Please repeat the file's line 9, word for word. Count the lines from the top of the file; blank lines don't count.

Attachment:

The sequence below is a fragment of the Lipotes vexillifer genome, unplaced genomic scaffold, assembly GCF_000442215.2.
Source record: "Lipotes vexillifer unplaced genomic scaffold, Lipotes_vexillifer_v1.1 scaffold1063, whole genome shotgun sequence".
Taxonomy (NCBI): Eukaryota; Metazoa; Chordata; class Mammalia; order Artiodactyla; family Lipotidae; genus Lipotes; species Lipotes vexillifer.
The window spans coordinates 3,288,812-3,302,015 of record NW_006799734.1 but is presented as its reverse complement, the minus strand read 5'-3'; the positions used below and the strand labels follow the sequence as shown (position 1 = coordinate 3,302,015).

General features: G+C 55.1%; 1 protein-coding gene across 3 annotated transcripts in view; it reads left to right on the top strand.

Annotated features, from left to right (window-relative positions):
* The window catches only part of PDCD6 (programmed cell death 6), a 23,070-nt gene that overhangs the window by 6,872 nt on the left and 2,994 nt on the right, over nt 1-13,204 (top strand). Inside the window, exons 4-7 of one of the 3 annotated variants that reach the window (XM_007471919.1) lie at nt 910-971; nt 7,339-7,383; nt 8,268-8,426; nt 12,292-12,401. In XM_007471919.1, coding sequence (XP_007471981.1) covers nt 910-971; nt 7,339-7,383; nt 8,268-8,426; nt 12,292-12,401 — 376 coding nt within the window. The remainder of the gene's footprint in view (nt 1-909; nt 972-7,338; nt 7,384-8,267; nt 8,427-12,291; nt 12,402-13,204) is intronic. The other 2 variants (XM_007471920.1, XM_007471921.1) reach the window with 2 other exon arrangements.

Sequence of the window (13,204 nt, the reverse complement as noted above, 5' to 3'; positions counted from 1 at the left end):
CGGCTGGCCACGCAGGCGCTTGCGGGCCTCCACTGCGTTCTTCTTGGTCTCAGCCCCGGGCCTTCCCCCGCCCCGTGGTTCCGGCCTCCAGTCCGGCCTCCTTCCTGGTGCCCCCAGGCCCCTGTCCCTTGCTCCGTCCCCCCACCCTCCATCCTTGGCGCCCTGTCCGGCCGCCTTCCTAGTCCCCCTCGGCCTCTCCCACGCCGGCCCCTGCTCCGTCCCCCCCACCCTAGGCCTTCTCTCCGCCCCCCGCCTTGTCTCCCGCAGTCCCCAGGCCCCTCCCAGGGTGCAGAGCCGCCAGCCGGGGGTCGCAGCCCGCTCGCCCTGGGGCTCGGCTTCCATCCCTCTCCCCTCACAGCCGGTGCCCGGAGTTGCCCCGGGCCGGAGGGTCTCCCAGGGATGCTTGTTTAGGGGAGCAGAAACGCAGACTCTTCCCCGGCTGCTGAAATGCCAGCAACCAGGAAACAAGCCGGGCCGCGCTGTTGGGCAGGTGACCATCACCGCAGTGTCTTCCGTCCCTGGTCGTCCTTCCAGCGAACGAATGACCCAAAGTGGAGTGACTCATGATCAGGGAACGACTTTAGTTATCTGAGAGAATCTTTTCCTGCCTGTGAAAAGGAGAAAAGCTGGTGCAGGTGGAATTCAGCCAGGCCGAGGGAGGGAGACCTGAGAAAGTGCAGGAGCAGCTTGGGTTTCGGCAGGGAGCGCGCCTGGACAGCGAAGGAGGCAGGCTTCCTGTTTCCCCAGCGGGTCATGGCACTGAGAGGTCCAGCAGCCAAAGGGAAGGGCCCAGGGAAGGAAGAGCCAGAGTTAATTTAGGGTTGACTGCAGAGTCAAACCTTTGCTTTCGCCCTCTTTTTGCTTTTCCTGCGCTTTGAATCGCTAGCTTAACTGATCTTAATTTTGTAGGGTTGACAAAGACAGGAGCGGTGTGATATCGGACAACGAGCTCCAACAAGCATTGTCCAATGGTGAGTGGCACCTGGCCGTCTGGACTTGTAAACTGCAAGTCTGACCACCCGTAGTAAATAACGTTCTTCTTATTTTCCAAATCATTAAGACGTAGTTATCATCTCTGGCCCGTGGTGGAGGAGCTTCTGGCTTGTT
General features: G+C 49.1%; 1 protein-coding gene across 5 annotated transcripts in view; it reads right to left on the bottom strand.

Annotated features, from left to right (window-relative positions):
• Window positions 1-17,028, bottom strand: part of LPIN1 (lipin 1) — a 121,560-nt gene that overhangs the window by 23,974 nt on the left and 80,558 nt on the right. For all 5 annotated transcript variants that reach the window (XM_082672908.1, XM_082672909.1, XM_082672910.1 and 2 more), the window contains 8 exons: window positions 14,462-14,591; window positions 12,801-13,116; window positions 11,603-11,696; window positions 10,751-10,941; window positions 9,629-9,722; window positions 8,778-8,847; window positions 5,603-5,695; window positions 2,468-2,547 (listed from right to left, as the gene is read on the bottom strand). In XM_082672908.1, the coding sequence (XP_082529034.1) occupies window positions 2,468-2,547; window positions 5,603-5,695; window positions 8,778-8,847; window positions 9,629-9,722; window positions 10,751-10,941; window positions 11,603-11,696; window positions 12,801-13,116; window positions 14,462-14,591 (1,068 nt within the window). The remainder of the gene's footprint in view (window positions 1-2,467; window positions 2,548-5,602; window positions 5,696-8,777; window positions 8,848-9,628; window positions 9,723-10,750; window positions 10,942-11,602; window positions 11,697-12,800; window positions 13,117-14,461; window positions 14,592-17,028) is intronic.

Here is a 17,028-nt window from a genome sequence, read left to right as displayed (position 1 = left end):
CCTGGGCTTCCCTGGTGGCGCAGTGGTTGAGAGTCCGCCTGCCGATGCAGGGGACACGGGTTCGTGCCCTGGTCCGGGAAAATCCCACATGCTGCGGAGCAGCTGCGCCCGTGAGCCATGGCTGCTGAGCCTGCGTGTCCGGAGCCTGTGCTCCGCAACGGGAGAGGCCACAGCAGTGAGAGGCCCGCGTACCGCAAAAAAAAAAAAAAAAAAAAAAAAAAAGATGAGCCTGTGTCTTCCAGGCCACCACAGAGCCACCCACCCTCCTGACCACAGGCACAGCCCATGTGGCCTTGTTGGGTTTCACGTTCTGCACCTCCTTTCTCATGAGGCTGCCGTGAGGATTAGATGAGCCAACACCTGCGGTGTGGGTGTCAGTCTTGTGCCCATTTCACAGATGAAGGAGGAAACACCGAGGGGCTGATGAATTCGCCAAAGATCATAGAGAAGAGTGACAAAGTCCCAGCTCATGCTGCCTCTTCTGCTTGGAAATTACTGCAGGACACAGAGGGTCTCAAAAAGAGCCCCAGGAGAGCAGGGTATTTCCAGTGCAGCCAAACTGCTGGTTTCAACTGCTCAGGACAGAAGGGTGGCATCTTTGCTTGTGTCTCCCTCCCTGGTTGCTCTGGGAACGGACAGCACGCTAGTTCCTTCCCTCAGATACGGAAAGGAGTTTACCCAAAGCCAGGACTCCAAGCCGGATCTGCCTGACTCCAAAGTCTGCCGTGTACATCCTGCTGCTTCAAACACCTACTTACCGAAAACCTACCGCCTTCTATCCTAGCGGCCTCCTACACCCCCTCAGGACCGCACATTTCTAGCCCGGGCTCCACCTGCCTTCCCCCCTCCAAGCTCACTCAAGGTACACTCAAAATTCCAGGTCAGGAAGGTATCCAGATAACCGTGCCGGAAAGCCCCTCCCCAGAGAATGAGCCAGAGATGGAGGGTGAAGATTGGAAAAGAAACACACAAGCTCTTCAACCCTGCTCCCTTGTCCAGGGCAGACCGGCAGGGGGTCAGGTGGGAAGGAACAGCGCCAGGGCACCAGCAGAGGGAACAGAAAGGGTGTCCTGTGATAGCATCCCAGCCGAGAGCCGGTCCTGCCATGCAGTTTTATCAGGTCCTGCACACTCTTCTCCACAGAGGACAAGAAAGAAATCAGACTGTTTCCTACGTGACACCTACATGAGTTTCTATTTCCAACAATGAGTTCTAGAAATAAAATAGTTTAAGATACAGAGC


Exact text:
CGGCTGGCCACGCAGGCGCTTGCGGGCCTCCACTGCGTTCTTCTTGGTCTCAGCCCCGGGCCTTCCCCCGCCCCGTGGTTCCGGCCTCCAGTCCGGCCTCCTTCCTGGTGCCCCCAGGCCCCTGTCCCTTGCTCCGTCCCCCCACCCTCCATCCTTGGCGCCCTGTCCGGCCGCCTTCCTAGTCCCCCTCGGCCTCTCCCACGCCGGCCCCTGCTCCGTCCCCCCCACCCTAGGCCTTCTCTCCGCCCCCCGCCTTGTCTCCCGCAGTCCCCAGGCCCCTCCCAGGGTGCAGAGCCGCCAGCCGGGGGTCGCAGCCCGCTCGCCCTGGGGCTCGGCTTCCATCCCTCTCCCCTCACAGCCGGTGCCCGGAGTTGCCCCGGGCCGGAGGGTCTCCCAGGGATGCTTGTTTAGGGGAGCAGAAACGCAGACTCTTCCCCGGCTGCTGAAATGCCAGCAACCAGGAAACAAGCCGGGCCGCGCTGTTGGGCAGGTGACCATCACCGCAGTGTCTTCCGTCCCTGGTCGTCCTTCCAGCGAACGAATGACCCAAAGTGGAGTGACTCATGATCAGGGAACGACTTTAGTTATCTGAGAGAATCTTTTCCTGCCTGTGAAAAGGAGAAAAGCTGGTGCAGGTGGAATTCAGCCAGGCCGAGGGAGGGAGACCTGAGAAAGTGCAGGAGCAGCTTGGGTTTCGGCAGGGAGCGCGCCTGGACAGCGAAGGAGGCAGGCTTCCTGTTTCCCCAGCGGGTCATGGCACTGAGAGGTCCAGCAGCCAAAGGGAAGGGCCCAGGGAAGGAAGAGCCAGAGTTAATTTAGGGTTGACTGCAGAGTCAAACCTTTGCTTTCGCCCTCTTTTTGCTTTTCCTGCGCTTTGAATCGCTAGCTTAACTGATCTTAATTTTGTAGGGTTGACAAAGACAGGAGCGGTGTGATATCGGACAACGAGCTCCAACAAGCATTGTCCAATGGTGAGTGGCACCTGGCCGTCTGGACTTGTAAACTGCAAGTCTGACCACCCGTAGTAAATAACGTTCTTCTTATTTTCCAAATCATTAAGACGTAGTTATCATCTCTGGCCCGTGGTGGAGGAGCTTCTGGCTTGTT